The eviction and arrest came about after the South American country revoked Assange’s asylum status.
According to the Washington Post:
“Ecuador, which took Assange in when he was facing a Swedish rape investigation in 2012, said it was rescinding asylum because he of his “discourteous and aggressive behavior” and for violating the terms of his asylum.“
— Ruptly (@Ruptly) April 11, 2019
Assange had not set foot outside Ecuador’s embassy since August of 2012 due to fears that if he left Ecuador’s protected diplomatic property he would be immediately arrested and extradited to the United States.
U.S. authorities have been seeking to arrest the publisher of WikiLeaks due to his involvement in publishing thousands of classified military and diplomatic cables through his publication.
The London police said Assange was detained “on a warrant issued by Westminster Magistrates’ Court on 29 June 2012, for failing to surrender to the court” and taken to a central London police station “where he will remain, before being presented before Westminster Magistrates’ Court as soon as is possible.”
The police also reported that they were “invited into the embassy by the Ambassador, following the Ecuadorian government’s withdrawal of asylum.” Ecuador’s government said it had dropped it’s protection of Assange, “for repeatedly violating international conventions and protocol of coexistence.”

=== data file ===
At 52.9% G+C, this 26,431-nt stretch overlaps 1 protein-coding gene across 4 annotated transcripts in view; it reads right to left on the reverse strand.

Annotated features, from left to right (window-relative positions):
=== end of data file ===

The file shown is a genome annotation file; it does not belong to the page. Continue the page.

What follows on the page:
Assange was granted asylum by Ecuador in 2012 as he faced allegations of sex crimes in Sweden that he said were a guise to extradite him to the U.S. That case has been dropped, but he was still subject to arrest for dodging the warrant in the first place.
The arrest took place outside the embassy in London’s exclusive Knightsbridge neighborhood, the police confirmed.
The British government announced the development through Twitter. Jeremy Hunt, Britain’s foreign secretary, wrote:
“Julian Assange is no hero and no one is above the law. He has hidden from the truth for years.”
President Lenín Moreno said in a video statement:
“Ecuador has sovereignly decided to terminate the diplomatic asylum granted to Mr. Assange in 2012. The asylum of Mr. Assange is unsustainable and no longer viable.”
Assange has been sought by U.S. prosecutors since 2010, when WikiLeaks published 250,000 diplomatic cables and hundreds of thousands of military documents from the Iraq War.
The Army private who had passed the material to WikiLeaks, Chelsea Manning, was tried, convicted and served seven years of a 35-year prison term before having her sentence commuted by President Obama. She was arrested again last month for refusing to testify before a grand jury that had been called to investigate Assange.
The Trump administration reportedly plans to charge the WikiLeaks founder with such crimes as conspiracy, theft of government property and violating the U.S. Espionage Act.